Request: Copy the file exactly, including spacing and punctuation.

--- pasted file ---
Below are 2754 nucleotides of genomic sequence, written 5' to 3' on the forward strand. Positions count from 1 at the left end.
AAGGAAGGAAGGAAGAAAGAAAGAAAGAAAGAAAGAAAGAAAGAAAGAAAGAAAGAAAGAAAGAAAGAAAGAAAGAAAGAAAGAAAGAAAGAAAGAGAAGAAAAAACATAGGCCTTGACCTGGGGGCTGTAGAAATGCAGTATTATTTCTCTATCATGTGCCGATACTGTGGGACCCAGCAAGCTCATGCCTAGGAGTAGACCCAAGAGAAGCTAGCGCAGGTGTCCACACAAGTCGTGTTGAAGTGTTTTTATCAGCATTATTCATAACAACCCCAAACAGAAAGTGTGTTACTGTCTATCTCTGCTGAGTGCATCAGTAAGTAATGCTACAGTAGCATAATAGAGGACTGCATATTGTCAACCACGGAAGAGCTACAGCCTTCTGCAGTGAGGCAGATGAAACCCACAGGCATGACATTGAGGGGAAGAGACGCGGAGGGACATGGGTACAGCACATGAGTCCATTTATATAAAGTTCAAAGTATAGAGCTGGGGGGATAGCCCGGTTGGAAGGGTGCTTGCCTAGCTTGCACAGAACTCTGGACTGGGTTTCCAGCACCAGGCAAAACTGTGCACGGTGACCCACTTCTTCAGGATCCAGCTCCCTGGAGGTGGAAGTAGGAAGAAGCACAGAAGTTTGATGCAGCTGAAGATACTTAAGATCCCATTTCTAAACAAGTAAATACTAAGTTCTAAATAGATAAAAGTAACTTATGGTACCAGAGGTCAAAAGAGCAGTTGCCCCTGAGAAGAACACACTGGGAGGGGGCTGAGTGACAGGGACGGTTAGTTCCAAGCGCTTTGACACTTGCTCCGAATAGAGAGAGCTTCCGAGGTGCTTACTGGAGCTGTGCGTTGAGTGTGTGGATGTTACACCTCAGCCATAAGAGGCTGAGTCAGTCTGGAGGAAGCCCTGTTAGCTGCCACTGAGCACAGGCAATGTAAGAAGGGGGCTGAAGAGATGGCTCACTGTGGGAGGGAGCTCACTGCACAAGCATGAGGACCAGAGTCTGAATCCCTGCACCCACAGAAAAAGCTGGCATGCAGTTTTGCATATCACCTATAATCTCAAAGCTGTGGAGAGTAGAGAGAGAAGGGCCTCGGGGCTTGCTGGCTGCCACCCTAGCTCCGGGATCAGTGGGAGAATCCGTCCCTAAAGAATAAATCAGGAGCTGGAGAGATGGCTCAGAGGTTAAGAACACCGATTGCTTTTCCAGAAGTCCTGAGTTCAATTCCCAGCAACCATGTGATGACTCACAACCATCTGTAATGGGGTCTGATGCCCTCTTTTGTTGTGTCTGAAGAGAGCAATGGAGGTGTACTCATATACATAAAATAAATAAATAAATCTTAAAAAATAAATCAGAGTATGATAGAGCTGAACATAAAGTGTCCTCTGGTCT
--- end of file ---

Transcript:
Below are 2754 nucleotides of genomic sequence, written 5' to 3' on the forward strand. Positions count from 1 at the left end.
AAGGAAGGAAGGAAGAAAGAAAGAAAGAAAGAAAGAAAGAAAGAAAGAAAGAAAGAAAGAAAGAAAGAAAGAAAGAAAGAAAGAAAGAAAGAAAGAGAAGAAAAAACATAGGCCTTGACCTGGGGGCTGTAGAAATGCAGTATTATTTCTCTATCATGTGCCGATACTGTGGGACCCAGCAAGCTCATGCCTAGGAGTAGACCCAAGAGAAGCTAGCGCAGGTGTCCACACAAGTCGTGTTGAAGTGTTTTTATCAGCATTATTCATAACAACCCCAAACAGAAAGTGTGTTACTGTCTATCTCTGCTGAGTGCATCAGTAAGTAATGCTACAGTAGCATAATAGAGGACTGCATATTGTCAACCACGGAAGAGCTACAGCCTTCTGCAGTGAGGCAGATGAAACCCACAGGCATGACATTGAGGGGAAGAGACGCGGAGGGACATGGGTACAGCACATGAGTCCATTTATATAAAGTTCAAAGTATAGAGCTGGGGGGATAGCCCGGTTGGAAGGGTGCTTGCCTAGCTTGCACAGAACTCTGGACTGGGTTTCCAGCACCAGGCAAAACTGTGCACGGTGACCCACTTCTTCAGGATCCAGCTCCCTGGAGGTGGAAGTAGGAAGAAGCACAGAAGTTTGATGCAGCTGAAGATACTTAAGATCCCATTTCTAAACAAGTAAATACTAAGTTCTAAATAGATAAAAGTAACTTATGGTACCAGAGGTCAAAAGAGCAGTTGCCCCTGAGAAGAACACACTGGGAGGGGGCTGAGTGACAGGGACGGTTAGTTCCAAGCGCTTTGACACTTGCTCCGAATAGAGAGAGCTTCCGAGGTGCTTACTGGAGCTGTGCGTTGAGTGTGTGGATGTTACACCTCAGCCATAAGAGGCTGAGTCAGTCTGGAGGAAGCCCTGTTAGCTGCCACTGAGCACAGGCAATGTAAGAAGGGGGCTGAAGAGATGGCTCACTGTGGGAGGGAGCTCACTGCACAAGCATGAGGACCAGAGTCTGAATCCCTGCACCCACAGAAAAAGCTGGCATGCAGTTTTGCATATCACCTATAATCTCAAAGCTGTGGAGAGTAGAGAGAGAAGGGCCTCGGGGCTTGCTGGCTGCCACCCTAGCTCCGGGATCAGTGGGAGAATCCGTCCCTAAAGAATAAATCAGGAGCTGGAGAGATGGCTCAGAGGTTAAGAACACCGATTGCTTTTCCAGAAGTCCTGAGTTCAATTCCCAGCAACCATGTGATGACTCACAACCATCTGTAATGGGGTCTGATGCCCTCTTTTGTTGTGTCTGAAGAGAGCAATGGAGGTGTACTCATATACATAAAATAAATAAATAAATCTTAAAAAATAAATCAGAGTATGATAGAGCTGAACATAAAGTGTCCTCTGGTCT